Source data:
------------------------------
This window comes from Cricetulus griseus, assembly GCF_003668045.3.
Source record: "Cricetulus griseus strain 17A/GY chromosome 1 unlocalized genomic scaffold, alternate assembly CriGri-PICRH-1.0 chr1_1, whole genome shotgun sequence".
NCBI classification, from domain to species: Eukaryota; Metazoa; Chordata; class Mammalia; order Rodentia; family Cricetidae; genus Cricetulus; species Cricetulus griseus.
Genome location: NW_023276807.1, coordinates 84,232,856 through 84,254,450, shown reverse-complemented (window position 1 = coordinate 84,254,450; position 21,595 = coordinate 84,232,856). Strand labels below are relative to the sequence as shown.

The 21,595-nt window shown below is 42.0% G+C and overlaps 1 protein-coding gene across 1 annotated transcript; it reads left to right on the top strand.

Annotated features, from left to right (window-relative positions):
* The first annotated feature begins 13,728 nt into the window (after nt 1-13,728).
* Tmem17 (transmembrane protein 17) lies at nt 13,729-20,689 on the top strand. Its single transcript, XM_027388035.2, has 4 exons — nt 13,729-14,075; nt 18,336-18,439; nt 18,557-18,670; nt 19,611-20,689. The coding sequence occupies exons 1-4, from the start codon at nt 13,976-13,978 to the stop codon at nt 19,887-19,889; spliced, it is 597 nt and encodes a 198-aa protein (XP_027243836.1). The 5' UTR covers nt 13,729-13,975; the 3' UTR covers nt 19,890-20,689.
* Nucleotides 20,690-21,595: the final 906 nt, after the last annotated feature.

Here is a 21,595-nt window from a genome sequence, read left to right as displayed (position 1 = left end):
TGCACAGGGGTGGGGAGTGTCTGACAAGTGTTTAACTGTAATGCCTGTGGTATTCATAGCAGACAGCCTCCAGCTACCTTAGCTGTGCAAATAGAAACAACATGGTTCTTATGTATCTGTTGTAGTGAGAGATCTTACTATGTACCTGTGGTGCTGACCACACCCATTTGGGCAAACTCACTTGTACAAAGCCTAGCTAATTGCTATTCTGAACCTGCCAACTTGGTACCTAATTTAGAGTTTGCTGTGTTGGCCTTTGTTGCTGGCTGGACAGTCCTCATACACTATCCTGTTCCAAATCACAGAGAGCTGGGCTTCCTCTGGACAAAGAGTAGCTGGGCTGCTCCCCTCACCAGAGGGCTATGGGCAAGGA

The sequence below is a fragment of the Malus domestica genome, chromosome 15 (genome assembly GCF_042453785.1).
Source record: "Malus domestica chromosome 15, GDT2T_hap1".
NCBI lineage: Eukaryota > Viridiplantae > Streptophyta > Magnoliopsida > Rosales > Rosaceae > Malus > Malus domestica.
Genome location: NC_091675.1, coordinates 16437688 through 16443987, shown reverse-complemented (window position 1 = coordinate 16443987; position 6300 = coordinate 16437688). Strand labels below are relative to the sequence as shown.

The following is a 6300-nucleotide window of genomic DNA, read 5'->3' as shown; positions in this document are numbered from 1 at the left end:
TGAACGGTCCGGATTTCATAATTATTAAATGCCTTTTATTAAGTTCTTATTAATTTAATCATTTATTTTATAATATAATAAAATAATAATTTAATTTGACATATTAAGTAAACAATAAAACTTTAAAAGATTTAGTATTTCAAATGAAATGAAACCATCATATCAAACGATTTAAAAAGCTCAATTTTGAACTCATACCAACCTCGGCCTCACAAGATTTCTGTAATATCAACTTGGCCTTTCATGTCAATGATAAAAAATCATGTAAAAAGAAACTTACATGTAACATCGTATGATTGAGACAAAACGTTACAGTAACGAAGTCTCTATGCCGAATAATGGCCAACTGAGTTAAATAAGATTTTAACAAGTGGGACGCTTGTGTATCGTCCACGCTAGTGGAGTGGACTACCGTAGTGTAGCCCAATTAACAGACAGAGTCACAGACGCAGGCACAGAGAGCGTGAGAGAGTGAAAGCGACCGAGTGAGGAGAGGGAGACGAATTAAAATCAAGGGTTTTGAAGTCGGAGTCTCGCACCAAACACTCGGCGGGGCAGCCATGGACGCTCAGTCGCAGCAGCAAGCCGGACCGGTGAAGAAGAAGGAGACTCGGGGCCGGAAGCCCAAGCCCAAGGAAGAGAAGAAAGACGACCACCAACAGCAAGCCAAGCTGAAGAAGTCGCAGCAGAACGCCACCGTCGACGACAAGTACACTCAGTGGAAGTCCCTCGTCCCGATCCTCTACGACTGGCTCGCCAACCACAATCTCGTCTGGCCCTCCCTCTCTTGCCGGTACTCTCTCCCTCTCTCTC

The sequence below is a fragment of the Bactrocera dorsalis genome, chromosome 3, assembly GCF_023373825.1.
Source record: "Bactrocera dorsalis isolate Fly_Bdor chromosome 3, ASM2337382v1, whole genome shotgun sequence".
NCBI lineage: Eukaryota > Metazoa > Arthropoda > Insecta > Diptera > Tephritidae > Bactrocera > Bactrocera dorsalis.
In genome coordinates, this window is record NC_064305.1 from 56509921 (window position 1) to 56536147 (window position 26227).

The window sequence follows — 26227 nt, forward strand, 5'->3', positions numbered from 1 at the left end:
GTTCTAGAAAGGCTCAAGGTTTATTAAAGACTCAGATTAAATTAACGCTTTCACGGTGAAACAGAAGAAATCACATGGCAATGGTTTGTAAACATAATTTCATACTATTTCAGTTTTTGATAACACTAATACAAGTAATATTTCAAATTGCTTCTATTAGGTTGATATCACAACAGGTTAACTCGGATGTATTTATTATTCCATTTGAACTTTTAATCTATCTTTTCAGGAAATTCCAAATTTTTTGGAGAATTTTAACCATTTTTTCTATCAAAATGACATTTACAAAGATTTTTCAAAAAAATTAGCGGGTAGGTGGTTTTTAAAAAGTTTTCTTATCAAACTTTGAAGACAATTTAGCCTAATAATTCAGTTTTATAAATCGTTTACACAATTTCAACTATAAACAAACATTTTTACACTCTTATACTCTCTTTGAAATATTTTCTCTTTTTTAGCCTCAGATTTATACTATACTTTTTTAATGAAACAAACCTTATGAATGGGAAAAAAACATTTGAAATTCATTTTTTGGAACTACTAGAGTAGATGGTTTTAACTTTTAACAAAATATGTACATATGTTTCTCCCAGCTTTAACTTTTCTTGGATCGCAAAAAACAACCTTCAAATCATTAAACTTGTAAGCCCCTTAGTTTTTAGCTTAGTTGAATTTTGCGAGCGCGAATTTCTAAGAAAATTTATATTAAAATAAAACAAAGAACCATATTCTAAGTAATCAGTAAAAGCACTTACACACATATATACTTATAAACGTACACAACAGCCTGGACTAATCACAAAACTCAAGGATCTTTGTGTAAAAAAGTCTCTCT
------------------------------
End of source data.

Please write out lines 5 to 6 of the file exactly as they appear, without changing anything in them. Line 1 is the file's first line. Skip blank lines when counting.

The 21,595-nt window shown below is 42.0% G+C and overlaps 1 protein-coding gene across 1 annotated transcript; it reads left to right on the top strand.

Annotated features, from left to right (window-relative positions):